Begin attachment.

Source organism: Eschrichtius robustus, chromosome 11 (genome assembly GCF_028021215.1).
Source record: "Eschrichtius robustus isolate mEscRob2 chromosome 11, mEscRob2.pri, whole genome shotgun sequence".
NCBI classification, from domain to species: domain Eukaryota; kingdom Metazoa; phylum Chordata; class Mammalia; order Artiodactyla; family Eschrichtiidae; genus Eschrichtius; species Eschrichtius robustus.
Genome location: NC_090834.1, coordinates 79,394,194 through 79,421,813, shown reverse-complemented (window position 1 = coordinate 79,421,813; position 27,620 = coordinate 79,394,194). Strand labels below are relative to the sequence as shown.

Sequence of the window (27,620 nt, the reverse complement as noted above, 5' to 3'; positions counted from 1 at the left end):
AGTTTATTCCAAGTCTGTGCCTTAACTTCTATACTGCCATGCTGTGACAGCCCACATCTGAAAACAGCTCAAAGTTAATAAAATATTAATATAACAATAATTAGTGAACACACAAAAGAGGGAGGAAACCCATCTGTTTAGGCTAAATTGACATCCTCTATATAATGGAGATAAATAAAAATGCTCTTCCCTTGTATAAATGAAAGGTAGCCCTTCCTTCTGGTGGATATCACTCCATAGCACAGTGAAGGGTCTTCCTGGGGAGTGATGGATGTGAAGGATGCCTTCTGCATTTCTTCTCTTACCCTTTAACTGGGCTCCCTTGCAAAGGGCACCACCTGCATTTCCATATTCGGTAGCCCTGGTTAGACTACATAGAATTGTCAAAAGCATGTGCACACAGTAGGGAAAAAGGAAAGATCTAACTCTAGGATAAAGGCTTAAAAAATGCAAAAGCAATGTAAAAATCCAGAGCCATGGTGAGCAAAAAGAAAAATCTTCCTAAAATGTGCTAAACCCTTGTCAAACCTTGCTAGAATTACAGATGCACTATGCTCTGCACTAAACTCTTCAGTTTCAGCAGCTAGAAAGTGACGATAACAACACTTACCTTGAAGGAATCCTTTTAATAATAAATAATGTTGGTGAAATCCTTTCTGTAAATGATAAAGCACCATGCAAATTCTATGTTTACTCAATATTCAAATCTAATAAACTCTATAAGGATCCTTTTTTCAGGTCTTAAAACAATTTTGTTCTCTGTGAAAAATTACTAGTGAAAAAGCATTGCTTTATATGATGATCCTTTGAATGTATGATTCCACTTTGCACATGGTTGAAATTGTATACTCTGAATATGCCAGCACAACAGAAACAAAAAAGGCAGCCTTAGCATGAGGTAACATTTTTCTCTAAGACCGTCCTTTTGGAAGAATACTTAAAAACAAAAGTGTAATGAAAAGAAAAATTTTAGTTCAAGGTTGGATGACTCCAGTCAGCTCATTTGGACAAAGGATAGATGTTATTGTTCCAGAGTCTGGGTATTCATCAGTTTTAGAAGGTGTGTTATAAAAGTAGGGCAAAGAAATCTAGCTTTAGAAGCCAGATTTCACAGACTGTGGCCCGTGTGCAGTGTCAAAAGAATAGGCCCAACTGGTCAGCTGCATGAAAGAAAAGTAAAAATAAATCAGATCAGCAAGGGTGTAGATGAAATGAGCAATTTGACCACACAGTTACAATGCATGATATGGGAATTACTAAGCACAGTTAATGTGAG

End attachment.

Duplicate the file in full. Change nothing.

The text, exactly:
Source organism: Eschrichtius robustus, chromosome 11 (genome assembly GCF_028021215.1).
Source record: "Eschrichtius robustus isolate mEscRob2 chromosome 11, mEscRob2.pri, whole genome shotgun sequence".
NCBI classification, from domain to species: domain Eukaryota; kingdom Metazoa; phylum Chordata; class Mammalia; order Artiodactyla; family Eschrichtiidae; genus Eschrichtius; species Eschrichtius robustus.
Genome location: NC_090834.1, coordinates 79,394,194 through 79,421,813, shown reverse-complemented (window position 1 = coordinate 79,421,813; position 27,620 = coordinate 79,394,194). Strand labels below are relative to the sequence as shown.

Sequence of the window (27,620 nt, the reverse complement as noted above, 5' to 3'; positions counted from 1 at the left end):
AGTTTATTCCAAGTCTGTGCCTTAACTTCTATACTGCCATGCTGTGACAGCCCACATCTGAAAACAGCTCAAAGTTAATAAAATATTAATATAACAATAATTAGTGAACACACAAAAGAGGGAGGAAACCCATCTGTTTAGGCTAAATTGACATCCTCTATATAATGGAGATAAATAAAAATGCTCTTCCCTTGTATAAATGAAAGGTAGCCCTTCCTTCTGGTGGATATCACTCCATAGCACAGTGAAGGGTCTTCCTGGGGAGTGATGGATGTGAAGGATGCCTTCTGCATTTCTTCTCTTACCCTTTAACTGGGCTCCCTTGCAAAGGGCACCACCTGCATTTCCATATTCGGTAGCCCTGGTTAGACTACATAGAATTGTCAAAAGCATGTGCACACAGTAGGGAAAAAGGAAAGATCTAACTCTAGGATAAAGGCTTAAAAAATGCAAAAGCAATGTAAAAATCCAGAGCCATGGTGAGCAAAAAGAAAAATCTTCCTAAAATGTGCTAAACCCTTGTCAAACCTTGCTAGAATTACAGATGCACTATGCTCTGCACTAAACTCTTCAGTTTCAGCAGCTAGAAAGTGACGATAACAACACTTACCTTGAAGGAATCCTTTTAATAATAAATAATGTTGGTGAAATCCTTTCTGTAAATGATAAAGCACCATGCAAATTCTATGTTTACTCAATATTCAAATCTAATAAACTCTATAAGGATCCTTTTTTCAGGTCTTAAAACAATTTTGTTCTCTGTGAAAAATTACTAGTGAAAAAGCATTGCTTTATATGATGATCCTTTGAATGTATGATTCCACTTTGCACATGGTTGAAATTGTATACTCTGAATATGCCAGCACAACAGAAACAAAAAAGGCAGCCTTAGCATGAGGTAACATTTTTCTCTAAGACCGTCCTTTTGGAAGAATACTTAAAAACAAAAGTGTAATGAAAAGAAAAATTTTAGTTCAAGGTTGGATGACTCCAGTCAGCTCATTTGGACAAAGGATAGATGTTATTGTTCCAGAGTCTGGGTATTCATCAGTTTTAGAAGGTGTGTTATAAAAGTAGGGCAAAGAAATCTAGCTTTAGAAGCCAGATTTCACAGACTGTGGCCCGTGTGCAGTGTCAAAAGAATAGGCCCAACTGGTCAGCTGCATGAAAGAAAAGTAAAAATAAATCAGATCAGCAAGGGTGTAGATGAAATGAGCAATTTGACCACACAGTTACAATGCATGATATGGGAATTACTAAGCACAGTTAATGTGAG